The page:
I am saddened and frustrated by lay leaders who believe their first and only obligation is to the transient lay leader who is sitting in the Chair and fail to think once let alone twice about the organization itself; I am saddened and frustrated all the more by those Federation CEOs who know better and who had helped to build an incredible system and inspired a movement and now sit on their hands as that which they love and had built is being deconstructed brick by brick while they sit by waiting for the call to "save us from ourselves" once again. It's way past time, friends, way, way past time.

I am one who loved the institutions of Jewish communal life. I have served many of them and have been privileged to lead a few. I have served in the shadows of and hand in hand with some of the greatest of lay and professional leaders locally, nationally and internationally and I have learned from each of them. My own community taught me the lessons to be learned from both sides of the lay/professional partnership and the core values and timeless principles upon which our instruments have always been built. And those who came before me taught me the real meaning of collective responsibility, that which distinguishes our institutions from all other charities. And watched great leaders -- the Corky Goodmans and Shoshana Cardins, the Max Fishers and the Albert Ratners, the Marvin Lenders and the Milton Wolfs -- those who never shied away from speaking truth to power, and who never shut their eyes to what was happening around them.

When I chaired the Operation Exodus Campaign at its climax, I saw once again the great good that we do first-hand, and to have gone from the darkened hallways of the apartments of Refuseniks to the great Washington Rally to the celebration of freedom that was the Exodus, our Chapter in Modern Jewish History, I felt that our system was ready for the merger that produced JFNA. I, too, believed in that which Max and Corky told us in the "Fisher Suite" of the King David Hotel on that late night so long ago, "it's time to trust the federations." So I took the time to co-lead the effort that produced the merger -- working side-by-side with the brilliant Jeffrey Solomon, the incredible Lee Twersky, and a wonderful group of lay leaders and the best federation CEOs in the creation of a structure, a Vision and a Mission that we handed over and which I have watched brutalized by both failed leadership and a refusal by those selfsame federations we had determined to trust to take any responsibility for the waste and incompetence which they plainly see and which, by their silence, they encourage. 

The result is what we have today. An organization that we have allowed to become about itself; one that has wasted much of the over $650,000,000 it has been allocated as Dues -- our donors' hard-earned dollars. A "forensic audit" of JFNA will never happen because it would disclose the waste (e.g., an Israel Office with 27, count 'em, employees) and lack of purpose of today's iteration of our national organization.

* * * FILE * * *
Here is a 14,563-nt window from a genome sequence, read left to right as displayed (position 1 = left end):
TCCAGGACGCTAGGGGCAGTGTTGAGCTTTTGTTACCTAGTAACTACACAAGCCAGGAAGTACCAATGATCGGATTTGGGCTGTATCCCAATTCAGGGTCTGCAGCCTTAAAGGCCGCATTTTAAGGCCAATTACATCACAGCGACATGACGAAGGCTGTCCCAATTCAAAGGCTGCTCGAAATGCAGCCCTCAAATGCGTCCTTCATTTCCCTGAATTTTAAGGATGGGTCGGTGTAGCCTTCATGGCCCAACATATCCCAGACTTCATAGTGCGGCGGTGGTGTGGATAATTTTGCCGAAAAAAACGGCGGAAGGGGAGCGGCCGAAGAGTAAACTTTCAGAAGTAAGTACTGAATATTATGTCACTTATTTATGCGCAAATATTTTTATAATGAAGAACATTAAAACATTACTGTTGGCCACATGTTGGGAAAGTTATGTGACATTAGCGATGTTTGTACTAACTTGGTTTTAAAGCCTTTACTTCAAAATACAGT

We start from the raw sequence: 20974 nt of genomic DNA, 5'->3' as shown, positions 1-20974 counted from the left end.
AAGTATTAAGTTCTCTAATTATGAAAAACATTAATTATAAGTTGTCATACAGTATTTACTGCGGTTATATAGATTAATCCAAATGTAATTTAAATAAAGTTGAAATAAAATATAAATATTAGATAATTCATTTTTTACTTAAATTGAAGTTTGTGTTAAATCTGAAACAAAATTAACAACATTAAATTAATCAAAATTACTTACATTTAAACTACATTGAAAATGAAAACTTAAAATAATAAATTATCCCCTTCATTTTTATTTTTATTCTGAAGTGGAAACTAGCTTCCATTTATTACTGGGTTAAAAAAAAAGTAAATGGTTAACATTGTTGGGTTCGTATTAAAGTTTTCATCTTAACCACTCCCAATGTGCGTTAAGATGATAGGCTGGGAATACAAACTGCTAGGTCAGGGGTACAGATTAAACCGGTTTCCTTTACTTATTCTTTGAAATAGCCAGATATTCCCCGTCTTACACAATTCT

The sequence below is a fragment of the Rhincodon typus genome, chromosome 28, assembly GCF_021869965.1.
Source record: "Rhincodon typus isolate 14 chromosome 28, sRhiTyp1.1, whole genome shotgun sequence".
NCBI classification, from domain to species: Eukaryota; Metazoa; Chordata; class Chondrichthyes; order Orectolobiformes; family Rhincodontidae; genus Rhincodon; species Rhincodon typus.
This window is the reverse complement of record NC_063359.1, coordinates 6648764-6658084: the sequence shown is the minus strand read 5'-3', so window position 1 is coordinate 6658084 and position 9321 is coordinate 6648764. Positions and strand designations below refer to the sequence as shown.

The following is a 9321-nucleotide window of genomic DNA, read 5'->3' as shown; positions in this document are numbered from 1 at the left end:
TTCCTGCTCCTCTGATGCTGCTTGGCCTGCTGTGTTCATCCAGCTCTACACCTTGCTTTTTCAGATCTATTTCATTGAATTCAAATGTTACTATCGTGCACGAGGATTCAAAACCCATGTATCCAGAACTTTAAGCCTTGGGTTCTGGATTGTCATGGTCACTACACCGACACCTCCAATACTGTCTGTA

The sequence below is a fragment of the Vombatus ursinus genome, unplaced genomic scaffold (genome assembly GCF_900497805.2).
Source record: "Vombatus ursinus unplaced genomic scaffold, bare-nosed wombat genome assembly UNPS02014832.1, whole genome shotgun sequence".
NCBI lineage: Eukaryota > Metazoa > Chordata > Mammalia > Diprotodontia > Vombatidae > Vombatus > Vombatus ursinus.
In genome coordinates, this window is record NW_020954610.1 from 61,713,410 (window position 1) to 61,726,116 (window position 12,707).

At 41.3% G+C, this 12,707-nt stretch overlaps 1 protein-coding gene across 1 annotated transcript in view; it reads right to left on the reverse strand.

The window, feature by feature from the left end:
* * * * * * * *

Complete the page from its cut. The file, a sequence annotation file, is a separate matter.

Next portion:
So, consider this Blog, if you will, the periodic "forensic audit" of JFNA. Until something really changes. Then, and only then, will it be time to write "enough."


Monday, September 9, 2013


The leaders of JFNA seem particularly proud of the creation and implementation of "Fundraising University" -- which held its first of a year-long program in New York City the week of August 4. While I find irony in the fact that JFNA, which so abandoned FRD some years back that it (a) placed it as a subsidiary of Community Consulting; (b) rebranded it as "Philanthropic Resources," a national organization is clearly the only institution that can lead this effort; and (c) reduced the role of the National Campaign Chair to cheerleader (not that cheerleading isn't part of the job).  When I first congratulated JFNA on taking this idea first framed and implemented by the national United Jewish Appeal two decades ago, I received numerous phone calls, anonymous Blog Comments and e-mails suggesting that I take a closer look. I have done so and, while I find the "University" as implemented in so-called "beta" form to be a mixed bag, my conclusion is that it's a badly needed reset of JFNA engagement with fundraising and fundraisers -- and that's a good thing.

Let's take a look at the positives and negatives, some obvious questions and, then, some suggestions:

  • There were only 19 participants. Most of the federation CEO criticisms that I heard related to the reality that they suggested the "best and brightest," the "superstars" of their professional FRD cadre at the behest of JFNA, only to have them rejected -- "no room," "maybe next time," and "so sorry." Huh?? At the outset, is this University to be so elitist that a larger number of those recommended are rejected than those accepted? And, why? If this program is to have value, it should be about inclusivity. I'm told this year's session is a "beta-test" for a major roll-out in the sense is there is no time like the present.
  • Whoever is responsible for planning the University did something unusual for the organization -- instead of reaching out to its current cadre of those who know little about Federation FRD, JFNA reached out to federation CEOs, and many well-regarded thought leaders inside or outside the system as "faculty." 
  • The "curriculum" focus on "Major/Mega Gifts Management" is confusing to many. In New York a Major Gift might be $25,000, in Chicago, $50,000, in, e.g., Tampa, $10,000 and in most communities it's $2500 to $5,000. Thus, the Program Outline suggests that a significant portion of the "curriculum" will be irrelevant to a significant number of the participants and would be to even more.